Brer Rubelt and his Belgian Hammer

Brer Rubelt and his Belgian Hammer Royston (#7)

Jake Rubelt was the last gladiator left standing, bloody sword in hand, in the brutal finale of the Team Type 1 Royston Classic on 14 January 2006 after he, with the aid of a pernicious wind, waylaid the competition and left them split open on the roadway, guts and intestinal tubes spilt and splattered everywhere, their eye sockets plucked clean by the buzzards.

The Zealots were beaten and battered worse than an unwanted mutt suffering with the mange during this raucous, but high-spirited, 92 mile celebration of life. All the year’s aspirants for the Blue jersey agreed that this rough and tumble day in the saddle was the most arduous of the other season (so far), and many wizened old wizard Zealots thought this trek to Royston was run in the clutches of the worst winds since that wild buster that lifted Auntie Em’s house into the clouds and sent it spiraling down to earth, flattening the Wicked Witch of the East. To the awestruck reporters at the post ride press conference, the grinning Rubelt claimed to actually have enjoyed the back breaking task of battling gale force winds for nearly 5 hours. He reminded me, your Humble Chronicler, of the brash Brer Rabbit after he was tossed into that thorny thicket called “the briar patch,” in which he (Brer Rabbit) felt quite at home. Brer Rubelt was obviously an Uncle Remus scholar.

The Zealots should have interpreted the signs and recognized that Fortuna had spun her wheel: Primo, the day before was Friday the 13th—enough said. Secundo, that evening (the 13th also), the luminous circle of a full moon burned a white hole in the midst of a clear black sky through which The Evil Eye looked right through. Tertio, the whether-wizards also warned of approaching winds that would be strong enough to untether both poseurs and pretenders alike, scattering them over both the Who’s and T.S.’s wasteland like tin trailers after a tornado has touched down. And during the night, the winds did arrive like atomic shockwaves. Outside my dank hovel that night, the skies screamed like a thousand banshees dunked in burning acid. Tree trunks split with a rifle shot as they buckled beneath the immense pressure that bore down upon them. Large limbs cracked like tiny twigs and blew away helter-skelter, crashing onto the top of my house and cart wheeling pell-mell across—the sound like the stampede of a million crabs scuttling across a thin tin roof. Windows rattled and walls knocked, doing their best to keep out the unwanted intruder. These portentous warnings were enough to convince many Zealots to slide down beneath the covers when the sun finally peeped over the horizon. Many did, but by no means all. 70 or so steely souls pulled their boots on, pressed their lips to their blade, and set out into the muddy battlefield.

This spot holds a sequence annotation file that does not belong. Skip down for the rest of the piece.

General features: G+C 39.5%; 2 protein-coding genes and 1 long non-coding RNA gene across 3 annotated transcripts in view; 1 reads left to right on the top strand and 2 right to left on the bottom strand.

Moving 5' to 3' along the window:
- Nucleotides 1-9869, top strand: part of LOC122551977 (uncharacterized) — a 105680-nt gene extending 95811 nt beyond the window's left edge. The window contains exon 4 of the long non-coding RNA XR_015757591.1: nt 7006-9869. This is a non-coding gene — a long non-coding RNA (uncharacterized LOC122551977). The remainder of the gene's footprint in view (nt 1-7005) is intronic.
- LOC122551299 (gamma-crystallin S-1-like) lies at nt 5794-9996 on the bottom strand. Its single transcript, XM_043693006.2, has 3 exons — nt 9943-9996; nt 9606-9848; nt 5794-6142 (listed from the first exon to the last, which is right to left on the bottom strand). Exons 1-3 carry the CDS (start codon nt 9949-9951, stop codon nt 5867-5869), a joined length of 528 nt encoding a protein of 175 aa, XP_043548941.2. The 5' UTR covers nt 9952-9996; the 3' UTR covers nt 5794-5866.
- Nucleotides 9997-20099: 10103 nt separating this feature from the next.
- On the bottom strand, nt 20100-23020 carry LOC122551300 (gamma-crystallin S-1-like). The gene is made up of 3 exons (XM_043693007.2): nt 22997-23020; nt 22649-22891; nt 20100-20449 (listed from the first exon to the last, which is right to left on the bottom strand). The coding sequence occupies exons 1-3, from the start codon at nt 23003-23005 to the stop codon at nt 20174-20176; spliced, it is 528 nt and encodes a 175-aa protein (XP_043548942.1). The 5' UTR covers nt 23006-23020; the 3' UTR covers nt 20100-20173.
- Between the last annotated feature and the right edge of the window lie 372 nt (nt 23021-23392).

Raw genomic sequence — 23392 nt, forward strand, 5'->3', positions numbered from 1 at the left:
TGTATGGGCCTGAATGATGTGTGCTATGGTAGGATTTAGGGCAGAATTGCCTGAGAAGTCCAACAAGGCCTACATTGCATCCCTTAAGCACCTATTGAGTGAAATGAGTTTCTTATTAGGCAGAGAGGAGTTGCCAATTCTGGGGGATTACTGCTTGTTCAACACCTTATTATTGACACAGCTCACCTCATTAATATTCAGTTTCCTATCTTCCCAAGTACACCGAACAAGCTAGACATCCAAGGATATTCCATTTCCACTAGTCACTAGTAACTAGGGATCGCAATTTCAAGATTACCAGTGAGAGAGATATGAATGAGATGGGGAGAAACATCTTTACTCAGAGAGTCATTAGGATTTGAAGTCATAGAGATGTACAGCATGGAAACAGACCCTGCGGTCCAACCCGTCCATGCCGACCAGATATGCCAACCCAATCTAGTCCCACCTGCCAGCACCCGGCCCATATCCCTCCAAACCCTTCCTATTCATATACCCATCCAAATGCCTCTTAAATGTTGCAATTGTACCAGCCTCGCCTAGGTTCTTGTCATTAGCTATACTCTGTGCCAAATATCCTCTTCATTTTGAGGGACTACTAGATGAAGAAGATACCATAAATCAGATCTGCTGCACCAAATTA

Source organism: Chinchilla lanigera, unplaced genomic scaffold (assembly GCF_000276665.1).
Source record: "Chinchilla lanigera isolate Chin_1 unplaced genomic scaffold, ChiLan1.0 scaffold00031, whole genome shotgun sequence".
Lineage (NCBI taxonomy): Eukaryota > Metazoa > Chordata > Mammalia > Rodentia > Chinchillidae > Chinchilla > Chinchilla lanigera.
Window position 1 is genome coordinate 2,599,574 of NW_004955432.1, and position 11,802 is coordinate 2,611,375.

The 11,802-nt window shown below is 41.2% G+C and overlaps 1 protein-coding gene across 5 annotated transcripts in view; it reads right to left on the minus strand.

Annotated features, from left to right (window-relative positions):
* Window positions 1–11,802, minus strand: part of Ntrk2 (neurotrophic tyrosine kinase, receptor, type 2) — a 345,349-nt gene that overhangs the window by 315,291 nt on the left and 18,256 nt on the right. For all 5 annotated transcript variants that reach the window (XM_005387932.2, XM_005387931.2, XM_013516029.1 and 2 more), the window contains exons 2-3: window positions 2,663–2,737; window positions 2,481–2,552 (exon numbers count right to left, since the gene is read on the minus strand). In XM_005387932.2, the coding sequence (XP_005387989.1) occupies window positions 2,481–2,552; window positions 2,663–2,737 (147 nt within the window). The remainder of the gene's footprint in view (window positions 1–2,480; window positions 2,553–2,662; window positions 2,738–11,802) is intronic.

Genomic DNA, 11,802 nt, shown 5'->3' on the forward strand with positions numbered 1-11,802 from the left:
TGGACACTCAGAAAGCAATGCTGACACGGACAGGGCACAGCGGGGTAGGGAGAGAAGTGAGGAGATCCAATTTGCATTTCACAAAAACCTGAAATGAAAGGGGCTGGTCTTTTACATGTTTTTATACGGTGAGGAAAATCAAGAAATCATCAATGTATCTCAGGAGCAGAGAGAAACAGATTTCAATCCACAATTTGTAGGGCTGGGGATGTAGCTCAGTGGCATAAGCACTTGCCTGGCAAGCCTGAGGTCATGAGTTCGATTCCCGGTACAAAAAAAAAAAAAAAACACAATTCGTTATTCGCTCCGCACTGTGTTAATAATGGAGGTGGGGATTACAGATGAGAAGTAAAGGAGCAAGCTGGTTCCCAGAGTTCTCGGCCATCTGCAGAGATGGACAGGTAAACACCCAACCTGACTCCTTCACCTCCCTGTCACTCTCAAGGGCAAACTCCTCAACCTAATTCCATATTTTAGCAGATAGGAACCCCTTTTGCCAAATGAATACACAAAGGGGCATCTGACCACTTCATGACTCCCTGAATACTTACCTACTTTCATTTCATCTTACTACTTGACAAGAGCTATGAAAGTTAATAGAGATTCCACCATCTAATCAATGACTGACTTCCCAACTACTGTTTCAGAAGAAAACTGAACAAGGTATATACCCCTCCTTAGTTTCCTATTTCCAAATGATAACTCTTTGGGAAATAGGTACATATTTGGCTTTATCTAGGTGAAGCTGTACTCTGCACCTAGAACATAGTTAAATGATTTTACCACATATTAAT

The list of Zealots signing in for Royston was nothing less than an international field of super heavyweights. Serbia’s own man of mettle Radisa Cubric brought a dozen or more of his Aerospace Engineers to the party including Cuba’s finest—Frank Trevieso and Nick Aguilera. He also brought along fellow Serbians Jovanhovi Nebojsa, Hasanovic Esad and Prokic Predrag. The French sent Canadians: Bruno Langlois, Eric Boily and Audrey Lemieux. Jittery Joes’ joined in with Marky-Mark Anderson and Tom the Tether Palmer. Birthday girl Kristen Keim was also present, along with Bad Bill Harper, Greenvillian Jason Leslie, Casey Magner, Benjamin Bryant and Jess Brown too. After the day’s announcements, this rock solid group clicked their heels twice for good luck, and set off for Gawd and Carney only knew where. As we passed the plate gas windows of Sunshine Cycles, I spied the elegant Carney on the verso of the glass. He appeared to cross himself as a tear rolled down his cheek. I was surprised—I knew he was a heathen. I slid to the rear, dropped off the tail, feigned a flat tire, and boarded the bus at the back. My day was done. Carney in tears was all I needed to see.

This day’s ship of fools raised its sails and set off down the Nowhere Road. The wind revealed its hand early in the game and began battering the Zealots after only 2 pedal strokes. When you’re holding 5 aces, there’s no need to play it close to the vest. Only 3 miles in, the Zealots were being knocked about like a piñata at a party. The riders were leaning in to the windward side at a 45 degree angle, trying to balance against the ferocious winds that were pushing from the east. There was no shelter from the storm to be found in this line. Even those in the leeward line were getting pummeled and pounded. Several recreants in the group claimed to have experienced an epiphany at this point and decided the wise move for them would be to lower the mast and head for home. Perhaps they had only seen the light. But most in this pugnacious gaggle of misfits continued to press onward, always pushing forward—the battle was what they craved. These hard men and women knew that if this ride didn’t kill them, undoubtedly they would grow stronger. And even though they aspired to a Nietzschean philosophy of pedaling, there were no nihilists in this lusty group—these lads were too busy living.